Today in History: August 22
Mexican Americans and United Farm Workers of America
¡SÍ SE PUEDE!
(Yes We Can!)
Slogan used by Cesar Chavez,
First president of the United Farm Workers
On August 22, 1966, the United Farm Workers Organizing Committee (UFWOC), later renamed the United Farm Workers of America (UFW), was formed. The UFWOC was established when two smaller organizations, the National Farm Workers Association (NFWA) and the Agricultural Workers Organizing Committee (AWOC), both in the middle of strikes against certain California grape growers, merged and moved under the umbrella of the AFL-CIO. Under the founding leadership of Cesar Chavez and Dolores Huerta, the UFW won many labor or civil rights concessions for disenfranchised Mexican-American farmworkers, an important aspect of the Chicano movement. The Chicano movement has been an often-ignored part of the civil rights struggles in the 1960s; it was, nonetheless, a landmark period for the second-largest ethnic minority in the U.S.
Before the rise of the UFW, working conditions were harsh for most agricultural workers. On average, farmworkers made about ninety cents per hour plus ten cents for each basket of produce they picked. Many workers in the field were not provided even the most basic necessities such as clean drinking water or portable toilets. Unfair hiring practices, such as favoritism and kickbacks, were rampant. Seldom were their living quarters equipped with indoor plumbing or cooking facilities.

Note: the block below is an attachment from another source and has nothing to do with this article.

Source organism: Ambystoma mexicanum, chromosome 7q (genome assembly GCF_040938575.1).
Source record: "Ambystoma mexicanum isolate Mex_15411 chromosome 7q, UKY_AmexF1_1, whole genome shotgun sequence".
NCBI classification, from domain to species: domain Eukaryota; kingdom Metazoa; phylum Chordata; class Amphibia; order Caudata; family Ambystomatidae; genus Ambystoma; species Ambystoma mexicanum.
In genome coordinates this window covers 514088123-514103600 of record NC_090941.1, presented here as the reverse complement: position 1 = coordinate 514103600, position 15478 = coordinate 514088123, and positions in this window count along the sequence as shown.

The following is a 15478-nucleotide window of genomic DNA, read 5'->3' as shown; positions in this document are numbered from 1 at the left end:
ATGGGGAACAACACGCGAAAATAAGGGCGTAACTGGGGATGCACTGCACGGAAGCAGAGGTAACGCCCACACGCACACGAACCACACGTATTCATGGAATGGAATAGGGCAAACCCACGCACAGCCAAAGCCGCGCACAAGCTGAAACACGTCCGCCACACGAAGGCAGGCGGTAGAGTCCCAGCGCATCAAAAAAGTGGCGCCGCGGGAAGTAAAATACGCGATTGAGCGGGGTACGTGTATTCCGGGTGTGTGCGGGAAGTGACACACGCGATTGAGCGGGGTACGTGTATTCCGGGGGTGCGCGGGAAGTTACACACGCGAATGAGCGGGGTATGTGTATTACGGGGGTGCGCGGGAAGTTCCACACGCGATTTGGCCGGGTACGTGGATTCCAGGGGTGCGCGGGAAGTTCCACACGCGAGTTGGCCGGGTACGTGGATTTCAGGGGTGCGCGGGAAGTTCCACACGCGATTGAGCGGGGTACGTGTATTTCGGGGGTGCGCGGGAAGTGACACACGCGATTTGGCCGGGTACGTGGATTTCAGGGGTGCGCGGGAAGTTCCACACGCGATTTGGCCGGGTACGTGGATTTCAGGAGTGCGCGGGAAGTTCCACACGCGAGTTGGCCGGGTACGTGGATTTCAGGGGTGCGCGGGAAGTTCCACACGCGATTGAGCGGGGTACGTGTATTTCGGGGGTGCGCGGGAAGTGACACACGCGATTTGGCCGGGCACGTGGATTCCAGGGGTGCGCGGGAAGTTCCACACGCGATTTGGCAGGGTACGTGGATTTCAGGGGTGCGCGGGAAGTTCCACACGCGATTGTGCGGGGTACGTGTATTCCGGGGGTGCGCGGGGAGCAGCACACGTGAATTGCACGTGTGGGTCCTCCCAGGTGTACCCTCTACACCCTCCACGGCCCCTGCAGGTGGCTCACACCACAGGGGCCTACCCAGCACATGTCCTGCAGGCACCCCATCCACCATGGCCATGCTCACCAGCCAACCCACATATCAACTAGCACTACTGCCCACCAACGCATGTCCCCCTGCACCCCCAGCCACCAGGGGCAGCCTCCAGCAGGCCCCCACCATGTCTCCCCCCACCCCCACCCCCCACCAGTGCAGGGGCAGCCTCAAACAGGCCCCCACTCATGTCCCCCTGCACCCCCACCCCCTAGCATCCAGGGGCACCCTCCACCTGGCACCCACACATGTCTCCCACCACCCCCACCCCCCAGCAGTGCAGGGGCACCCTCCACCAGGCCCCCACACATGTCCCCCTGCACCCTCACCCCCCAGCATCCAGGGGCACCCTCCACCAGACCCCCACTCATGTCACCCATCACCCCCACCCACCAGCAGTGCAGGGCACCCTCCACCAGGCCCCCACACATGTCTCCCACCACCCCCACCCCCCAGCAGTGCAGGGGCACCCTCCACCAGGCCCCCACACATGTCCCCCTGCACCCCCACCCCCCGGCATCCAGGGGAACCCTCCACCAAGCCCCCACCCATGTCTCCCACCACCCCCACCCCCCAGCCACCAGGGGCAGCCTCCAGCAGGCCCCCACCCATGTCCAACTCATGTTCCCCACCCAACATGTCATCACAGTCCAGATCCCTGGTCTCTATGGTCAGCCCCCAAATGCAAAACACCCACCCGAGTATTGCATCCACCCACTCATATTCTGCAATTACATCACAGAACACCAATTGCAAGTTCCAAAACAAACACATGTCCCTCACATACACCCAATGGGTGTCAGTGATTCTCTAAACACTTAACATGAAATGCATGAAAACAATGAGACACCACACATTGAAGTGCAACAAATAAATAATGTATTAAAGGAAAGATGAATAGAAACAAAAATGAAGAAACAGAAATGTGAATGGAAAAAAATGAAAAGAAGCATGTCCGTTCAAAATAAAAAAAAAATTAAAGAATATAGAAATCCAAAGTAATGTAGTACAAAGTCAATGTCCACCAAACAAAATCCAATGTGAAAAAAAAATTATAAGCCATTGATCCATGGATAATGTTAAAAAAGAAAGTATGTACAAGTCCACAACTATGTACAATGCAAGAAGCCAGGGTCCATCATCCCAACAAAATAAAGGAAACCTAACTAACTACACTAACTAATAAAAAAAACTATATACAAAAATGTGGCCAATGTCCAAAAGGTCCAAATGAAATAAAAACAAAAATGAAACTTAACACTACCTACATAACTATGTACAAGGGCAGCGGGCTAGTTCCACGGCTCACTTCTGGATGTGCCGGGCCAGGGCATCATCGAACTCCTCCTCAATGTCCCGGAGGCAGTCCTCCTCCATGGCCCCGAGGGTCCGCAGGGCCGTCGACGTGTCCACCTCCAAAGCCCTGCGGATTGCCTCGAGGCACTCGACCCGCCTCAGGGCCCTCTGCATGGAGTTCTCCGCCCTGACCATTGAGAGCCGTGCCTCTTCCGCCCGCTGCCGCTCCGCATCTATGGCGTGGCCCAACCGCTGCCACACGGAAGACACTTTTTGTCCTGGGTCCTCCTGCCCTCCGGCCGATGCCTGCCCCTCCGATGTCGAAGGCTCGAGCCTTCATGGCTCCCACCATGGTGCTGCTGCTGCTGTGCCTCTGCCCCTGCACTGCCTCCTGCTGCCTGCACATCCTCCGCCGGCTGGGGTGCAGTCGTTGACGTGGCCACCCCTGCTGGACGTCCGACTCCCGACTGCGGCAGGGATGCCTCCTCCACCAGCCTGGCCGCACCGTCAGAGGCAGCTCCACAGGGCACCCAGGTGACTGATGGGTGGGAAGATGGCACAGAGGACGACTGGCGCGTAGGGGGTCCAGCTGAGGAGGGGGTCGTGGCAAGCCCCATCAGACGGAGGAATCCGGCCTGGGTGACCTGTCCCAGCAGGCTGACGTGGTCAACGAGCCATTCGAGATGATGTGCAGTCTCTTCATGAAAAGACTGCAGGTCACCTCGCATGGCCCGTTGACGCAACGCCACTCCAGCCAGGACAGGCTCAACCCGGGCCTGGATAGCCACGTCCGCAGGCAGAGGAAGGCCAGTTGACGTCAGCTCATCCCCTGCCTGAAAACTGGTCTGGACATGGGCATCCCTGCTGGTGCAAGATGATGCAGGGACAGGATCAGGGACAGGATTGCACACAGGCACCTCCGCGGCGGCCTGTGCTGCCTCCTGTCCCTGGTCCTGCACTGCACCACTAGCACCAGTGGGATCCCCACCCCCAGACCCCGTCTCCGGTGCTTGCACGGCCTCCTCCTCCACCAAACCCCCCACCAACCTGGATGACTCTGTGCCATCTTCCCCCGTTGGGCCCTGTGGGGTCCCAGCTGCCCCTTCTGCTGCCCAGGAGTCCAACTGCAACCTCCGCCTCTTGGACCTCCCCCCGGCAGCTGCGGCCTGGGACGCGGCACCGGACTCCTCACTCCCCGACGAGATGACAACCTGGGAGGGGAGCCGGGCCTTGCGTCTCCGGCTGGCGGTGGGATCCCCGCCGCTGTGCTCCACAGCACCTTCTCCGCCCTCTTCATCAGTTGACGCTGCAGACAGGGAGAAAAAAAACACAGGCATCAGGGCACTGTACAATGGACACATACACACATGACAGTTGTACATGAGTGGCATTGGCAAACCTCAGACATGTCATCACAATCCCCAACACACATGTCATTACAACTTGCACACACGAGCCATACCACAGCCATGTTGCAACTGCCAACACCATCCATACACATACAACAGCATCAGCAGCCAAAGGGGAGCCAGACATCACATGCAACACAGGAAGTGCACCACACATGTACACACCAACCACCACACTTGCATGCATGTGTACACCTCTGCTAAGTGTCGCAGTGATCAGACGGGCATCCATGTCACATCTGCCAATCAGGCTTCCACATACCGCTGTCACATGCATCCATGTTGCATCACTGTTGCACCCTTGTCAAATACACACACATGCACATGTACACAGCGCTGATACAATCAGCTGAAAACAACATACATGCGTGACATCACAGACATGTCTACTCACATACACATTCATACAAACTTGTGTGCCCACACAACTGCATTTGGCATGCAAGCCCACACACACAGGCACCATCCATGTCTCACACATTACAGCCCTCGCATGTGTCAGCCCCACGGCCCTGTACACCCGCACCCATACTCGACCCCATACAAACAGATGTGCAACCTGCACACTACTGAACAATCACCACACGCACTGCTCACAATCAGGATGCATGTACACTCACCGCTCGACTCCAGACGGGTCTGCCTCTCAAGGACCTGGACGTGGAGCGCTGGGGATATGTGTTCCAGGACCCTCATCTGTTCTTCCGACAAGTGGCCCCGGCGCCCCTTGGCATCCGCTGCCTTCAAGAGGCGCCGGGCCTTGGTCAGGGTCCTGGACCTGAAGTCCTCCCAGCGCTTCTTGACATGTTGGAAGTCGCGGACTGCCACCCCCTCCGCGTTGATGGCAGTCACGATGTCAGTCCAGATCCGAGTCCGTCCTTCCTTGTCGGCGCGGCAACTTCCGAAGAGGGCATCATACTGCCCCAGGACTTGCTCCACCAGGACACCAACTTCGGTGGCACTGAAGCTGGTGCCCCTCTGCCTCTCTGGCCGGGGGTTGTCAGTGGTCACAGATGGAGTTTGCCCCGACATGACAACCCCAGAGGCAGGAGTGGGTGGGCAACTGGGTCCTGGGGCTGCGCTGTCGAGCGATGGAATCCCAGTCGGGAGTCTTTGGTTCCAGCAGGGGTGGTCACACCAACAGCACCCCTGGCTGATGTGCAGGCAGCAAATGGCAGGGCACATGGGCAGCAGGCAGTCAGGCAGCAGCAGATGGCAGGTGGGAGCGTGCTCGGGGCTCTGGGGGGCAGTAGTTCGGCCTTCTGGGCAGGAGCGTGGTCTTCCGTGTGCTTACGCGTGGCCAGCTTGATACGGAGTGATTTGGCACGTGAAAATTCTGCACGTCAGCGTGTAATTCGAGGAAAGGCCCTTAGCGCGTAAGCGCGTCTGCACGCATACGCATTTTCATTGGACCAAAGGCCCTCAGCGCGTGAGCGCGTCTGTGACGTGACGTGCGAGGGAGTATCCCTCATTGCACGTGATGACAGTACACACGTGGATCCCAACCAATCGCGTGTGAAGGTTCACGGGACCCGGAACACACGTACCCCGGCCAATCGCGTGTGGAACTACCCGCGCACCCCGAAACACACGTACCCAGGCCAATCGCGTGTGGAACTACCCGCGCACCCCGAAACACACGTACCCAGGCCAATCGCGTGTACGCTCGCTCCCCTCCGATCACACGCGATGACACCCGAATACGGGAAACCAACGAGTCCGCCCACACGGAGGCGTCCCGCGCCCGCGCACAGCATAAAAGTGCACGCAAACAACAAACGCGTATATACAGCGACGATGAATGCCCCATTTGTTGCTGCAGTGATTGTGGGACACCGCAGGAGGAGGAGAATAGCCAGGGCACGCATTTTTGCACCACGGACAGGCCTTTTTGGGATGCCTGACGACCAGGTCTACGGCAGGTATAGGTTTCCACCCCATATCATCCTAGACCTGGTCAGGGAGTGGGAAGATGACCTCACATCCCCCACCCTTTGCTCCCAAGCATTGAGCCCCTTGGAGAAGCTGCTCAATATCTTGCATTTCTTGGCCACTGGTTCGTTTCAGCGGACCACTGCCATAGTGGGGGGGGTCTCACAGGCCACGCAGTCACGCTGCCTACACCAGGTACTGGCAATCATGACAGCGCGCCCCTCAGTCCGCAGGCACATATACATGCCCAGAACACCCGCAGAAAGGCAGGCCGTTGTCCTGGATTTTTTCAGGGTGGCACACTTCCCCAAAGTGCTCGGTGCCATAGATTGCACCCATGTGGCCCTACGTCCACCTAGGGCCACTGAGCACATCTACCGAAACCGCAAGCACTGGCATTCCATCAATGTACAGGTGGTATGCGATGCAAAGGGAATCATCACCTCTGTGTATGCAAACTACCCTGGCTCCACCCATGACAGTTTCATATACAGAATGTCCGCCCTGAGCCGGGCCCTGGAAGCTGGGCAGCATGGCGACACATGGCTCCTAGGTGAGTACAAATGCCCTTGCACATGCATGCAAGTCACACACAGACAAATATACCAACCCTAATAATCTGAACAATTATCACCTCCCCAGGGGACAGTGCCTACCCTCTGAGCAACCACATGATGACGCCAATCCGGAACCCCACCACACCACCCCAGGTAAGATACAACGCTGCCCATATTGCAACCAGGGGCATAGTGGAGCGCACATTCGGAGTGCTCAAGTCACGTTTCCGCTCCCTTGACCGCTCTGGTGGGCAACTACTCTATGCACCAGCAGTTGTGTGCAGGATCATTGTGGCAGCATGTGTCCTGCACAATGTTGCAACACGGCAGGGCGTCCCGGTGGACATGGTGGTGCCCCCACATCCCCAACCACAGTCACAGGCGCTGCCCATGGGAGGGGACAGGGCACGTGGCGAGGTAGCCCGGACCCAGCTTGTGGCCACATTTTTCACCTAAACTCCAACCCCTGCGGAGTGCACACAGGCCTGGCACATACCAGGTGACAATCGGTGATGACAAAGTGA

Through a series of demonstrations, strikes, and protests, the UFW brought these issues to the public's attention. In 1965, one of the first major actions taken by the UFW was to call for a boycott of table grapes, which became a nationwide boycott by 1968. Several other boycotts against lettuce and strawberry growers were organized in following years. On February 14, 1968, UFW President Cesar Chavez began the first of many fasts in protest of the treatment of farmworkers. During this first fast he received a strong letter of support from Martin Luther King Jr. On March 10, he broke the fast with Robert Kennedy at his side.
In 1973, the UFW organized a march through the Coachella and Imperial valleys in Central California to the United States-Mexico border to protest growers' use of illegal immigrants as strikebreakers. The thousands of marchers were joined by the Reverend Ralph Abernathy and U.S. Senator Walter Mondale. In 1970, Chavez was jailed for defying a court injunction against boycotting. While imprisoned, he was visited by Coretta Scott King and Ethel Kennedy.